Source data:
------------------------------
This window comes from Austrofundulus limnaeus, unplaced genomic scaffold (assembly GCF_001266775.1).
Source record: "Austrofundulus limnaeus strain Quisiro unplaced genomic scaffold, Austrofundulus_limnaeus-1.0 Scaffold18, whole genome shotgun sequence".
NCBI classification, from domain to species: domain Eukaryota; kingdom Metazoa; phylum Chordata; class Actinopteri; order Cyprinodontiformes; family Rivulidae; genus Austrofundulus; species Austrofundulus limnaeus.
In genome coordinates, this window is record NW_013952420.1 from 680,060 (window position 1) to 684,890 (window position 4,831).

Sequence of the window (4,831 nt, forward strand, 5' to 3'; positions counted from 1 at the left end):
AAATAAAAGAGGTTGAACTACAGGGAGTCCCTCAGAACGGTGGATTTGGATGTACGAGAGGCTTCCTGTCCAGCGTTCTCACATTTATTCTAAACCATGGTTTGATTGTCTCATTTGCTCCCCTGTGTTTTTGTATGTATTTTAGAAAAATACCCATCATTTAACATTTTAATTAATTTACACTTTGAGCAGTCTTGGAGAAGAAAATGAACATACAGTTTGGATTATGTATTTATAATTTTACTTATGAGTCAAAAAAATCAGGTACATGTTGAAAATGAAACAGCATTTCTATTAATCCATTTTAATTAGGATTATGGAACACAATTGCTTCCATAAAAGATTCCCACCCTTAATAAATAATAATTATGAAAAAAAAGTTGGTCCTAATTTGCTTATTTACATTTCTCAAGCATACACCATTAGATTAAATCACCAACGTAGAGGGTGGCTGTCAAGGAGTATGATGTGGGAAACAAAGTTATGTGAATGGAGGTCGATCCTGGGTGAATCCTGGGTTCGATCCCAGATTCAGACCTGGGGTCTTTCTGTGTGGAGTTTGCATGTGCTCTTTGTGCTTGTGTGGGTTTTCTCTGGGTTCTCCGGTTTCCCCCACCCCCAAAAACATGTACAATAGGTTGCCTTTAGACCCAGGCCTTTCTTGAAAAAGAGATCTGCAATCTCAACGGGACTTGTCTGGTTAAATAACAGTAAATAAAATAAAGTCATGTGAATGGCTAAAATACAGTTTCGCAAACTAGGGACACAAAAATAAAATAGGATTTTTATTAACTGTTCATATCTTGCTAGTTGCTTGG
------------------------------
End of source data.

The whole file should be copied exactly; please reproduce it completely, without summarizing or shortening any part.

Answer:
This window comes from Austrofundulus limnaeus, unplaced genomic scaffold (assembly GCF_001266775.1).
Source record: "Austrofundulus limnaeus strain Quisiro unplaced genomic scaffold, Austrofundulus_limnaeus-1.0 Scaffold18, whole genome shotgun sequence".
NCBI classification, from domain to species: domain Eukaryota; kingdom Metazoa; phylum Chordata; class Actinopteri; order Cyprinodontiformes; family Rivulidae; genus Austrofundulus; species Austrofundulus limnaeus.
In genome coordinates, this window is record NW_013952420.1 from 680,060 (window position 1) to 684,890 (window position 4,831).

Sequence of the window (4,831 nt, forward strand, 5' to 3'; positions counted from 1 at the left end):
AAATAAAAGAGGTTGAACTACAGGGAGTCCCTCAGAACGGTGGATTTGGATGTACGAGAGGCTTCCTGTCCAGCGTTCTCACATTTATTCTAAACCATGGTTTGATTGTCTCATTTGCTCCCCTGTGTTTTTGTATGTATTTTAGAAAAATACCCATCATTTAACATTTTAATTAATTTACACTTTGAGCAGTCTTGGAGAAGAAAATGAACATACAGTTTGGATTATGTATTTATAATTTTACTTATGAGTCAAAAAAATCAGGTACATGTTGAAAATGAAACAGCATTTCTATTAATCCATTTTAATTAGGATTATGGAACACAATTGCTTCCATAAAAGATTCCCACCCTTAATAAATAATAATTATGAAAAAAAAGTTGGTCCTAATTTGCTTATTTACATTTCTCAAGCATACACCATTAGATTAAATCACCAACGTAGAGGGTGGCTGTCAAGGAGTATGATGTGGGAAACAAAGTTATGTGAATGGAGGTCGATCCTGGGTGAATCCTGGGTTCGATCCCAGATTCAGACCTGGGGTCTTTCTGTGTGGAGTTTGCATGTGCTCTTTGTGCTTGTGTGGGTTTTCTCTGGGTTCTCCGGTTTCCCCCACCCCCAAAAACATGTACAATAGGTTGCCTTTAGACCCAGGCCTTTCTTGAAAAAGAGATCTGCAATCTCAACGGGACTTGTCTGGTTAAATAACAGTAAATAAAATAAAGTCATGTGAATGGCTAAAATACAGTTTCGCAAACTAGGGACACAAAAATAAAATAGGATTTTTATTAACTGTTCATATCTTGCTAGTTGCTTGG